We are connecting Raspberry Pi3B with some MCP23S17 expanders: MCP23S17.

I have read that they could emulate an open-drain outputs, playing with high Z state of the pin when configured as input. What kind of input and output those GPIOs are?

What about when it is a normal output by default? are they push-pull? I have seen that they normally are push pull output.

I would like to use that for continuity detection between two pins that could be or not in contact. So I would like to know what kind of things I must to do or connect there, when I will do some of these things:

1.- Could I connect an output pin to another input, write the output pin and read the input pin value?

2.- Does I need a special "connection-configuration" for achieving this function propperly?

According what I have been seen, it seems to be "open-drain" the best option, due push pull option it's said that it can't be connected with other IC pins. I'm not sure about this information.

So if anyone could clarify me these questions will be helpful.

  • \$\begingroup\$ What do you mean it can't be connected with other IC pins? \$\endgroup\$
    – Justme
    Commented Jun 2, 2020 at 15:55
  • \$\begingroup\$ Hi @Justme this is what I was trying to clarify. It is something that I have read on some posts. I guess this was a vague way to say that you can't connect two pins having different potential values. \$\endgroup\$
    – Suvi_Eu
    Commented Jun 3, 2020 at 8:29
  • \$\begingroup\$ I don't understand what that might mean, so please give a link to post that is confusing. It's a GPIO expander, it is meant to be connected to all kinds of things, including other chips, but of course within the limitations of each device and common sense. Like don't drive 5V into 3.3V chip if it does not tolerate 5V or don't connect two push-pull outputs together. \$\endgroup\$
    – Justme
    Commented Jun 3, 2020 at 9:00

1 Answer 1


They are not different than many MCU GPIO pins. Unfortunately the datasheet has no block diagram at all to explain this.

The pins have direction control register to set the pin direction between input and output. Basically it just controls if the output buffer is enabled or disabled.

When output buffer is enabled, the pin is a push-pull output which drives the pin state high or low according to the output data register. When the output buffer is disabled, it is in high-z state, so it can act as an input pin, so another device can drive the pin.

The current state of the pin can always be read from the input register, whether it is an input or output.

There is also a pull-up enable register, which can enable an internal pull-up for a pin, to set it's state high if nothing else is connected. This removes the need for external pull-up resistors.

And finally, as the pin is completely under user control, it can be set to be either low output or high-z state, to emulate an open-drain IO pin.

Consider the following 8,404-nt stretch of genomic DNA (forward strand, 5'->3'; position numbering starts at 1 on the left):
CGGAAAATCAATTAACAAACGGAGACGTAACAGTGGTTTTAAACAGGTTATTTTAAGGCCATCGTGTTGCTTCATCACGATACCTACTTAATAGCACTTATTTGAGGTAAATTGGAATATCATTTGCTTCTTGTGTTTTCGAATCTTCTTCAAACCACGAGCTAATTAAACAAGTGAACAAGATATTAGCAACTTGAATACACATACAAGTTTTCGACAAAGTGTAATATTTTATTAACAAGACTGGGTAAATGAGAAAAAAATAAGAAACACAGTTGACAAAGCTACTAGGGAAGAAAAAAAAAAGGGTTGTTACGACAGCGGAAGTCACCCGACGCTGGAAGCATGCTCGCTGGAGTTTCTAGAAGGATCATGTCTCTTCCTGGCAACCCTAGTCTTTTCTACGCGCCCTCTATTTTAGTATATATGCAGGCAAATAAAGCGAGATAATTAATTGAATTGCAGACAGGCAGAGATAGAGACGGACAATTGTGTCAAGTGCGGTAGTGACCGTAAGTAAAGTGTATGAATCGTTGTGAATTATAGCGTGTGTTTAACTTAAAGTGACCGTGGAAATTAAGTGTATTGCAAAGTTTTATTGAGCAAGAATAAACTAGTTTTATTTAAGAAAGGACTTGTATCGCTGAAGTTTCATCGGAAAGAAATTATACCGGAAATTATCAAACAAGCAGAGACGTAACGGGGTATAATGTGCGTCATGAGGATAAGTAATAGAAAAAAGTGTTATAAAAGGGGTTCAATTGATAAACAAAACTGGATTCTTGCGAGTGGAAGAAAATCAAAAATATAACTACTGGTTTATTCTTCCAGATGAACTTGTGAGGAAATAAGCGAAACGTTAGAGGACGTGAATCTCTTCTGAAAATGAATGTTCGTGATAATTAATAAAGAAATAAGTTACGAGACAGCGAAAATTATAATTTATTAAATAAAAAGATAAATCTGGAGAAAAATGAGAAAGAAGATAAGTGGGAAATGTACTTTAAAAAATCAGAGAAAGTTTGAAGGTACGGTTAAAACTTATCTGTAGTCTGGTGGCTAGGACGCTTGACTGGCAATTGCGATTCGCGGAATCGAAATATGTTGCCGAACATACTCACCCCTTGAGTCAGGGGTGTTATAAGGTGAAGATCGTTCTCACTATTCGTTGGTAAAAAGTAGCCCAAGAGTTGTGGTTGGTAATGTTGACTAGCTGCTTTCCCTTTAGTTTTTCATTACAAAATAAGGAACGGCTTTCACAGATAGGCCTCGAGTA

1) Yes, you can connect one pin to another, and write the output pin and read input pin to see if they are connected together or not.

2) No, nothing special is needed. Just one input and one output is enough.

Open-drain can be used too, but you don't have to.

  • \$\begingroup\$ Thanks @Justme, it has helped me. \$\endgroup\$
    – Suvi_Eu
    Commented Jun 3, 2020 at 8:30
  • \$\begingroup\$ Regarding inputs and ouptuts datasheet has another parameter that is omited. Typical electrical characteristics as input or output currents. It shows clamp input and output max current (about 20mA). If I want to be far from this value, I will put a KOhms resistor; but I would like to know what could be a typical current working value in order for not limiting too much the minimum current for working propperly. \$\endgroup\$
    – Suvi_Eu
    Commented Jun 3, 2020 at 8:43
  • \$\begingroup\$ That does not sound right, unless you are abusing the chip with voltages beyond supply voltage limits, so it is protected by the internal clamps. What is it that you are connecting to? Note that the datasheet does mention how much current it can source and sink while keeping the output voltage within logic level specs, and it does mention input leakage and the curret via the pull-up too. \$\endgroup\$
    – Justme
    Commented Jun 3, 2020 at 9:12
  • \$\begingroup\$ For example, first I would like to connect LEDs, they could be 10mA or 20mA, typically. But as I said, I will connect at every pin a wire from connectors that could be in a bank. We will detect if a GPIO pin is connected to GND, if two pins have some kind of connection (there could be some natural R between), but it could also some gpio could be dedicated to turn on LEDs (Only one this 3 actions for every pin at once). \$\endgroup\$
    – Suvi_Eu
    Commented Jun 3, 2020 at 9:50
  • 1
    \$\begingroup\$ A GPIO input is like any othet CMOS input, virtually no current (except leakage current and, if enabled, pull-up current) flows when input voltage is withing limits. It's high impedance. Only if voltage goes beyond the limits, clamping diodes try to protect the part. \$\endgroup\$
    – Justme
    Commented Jun 3, 2020 at 15:02

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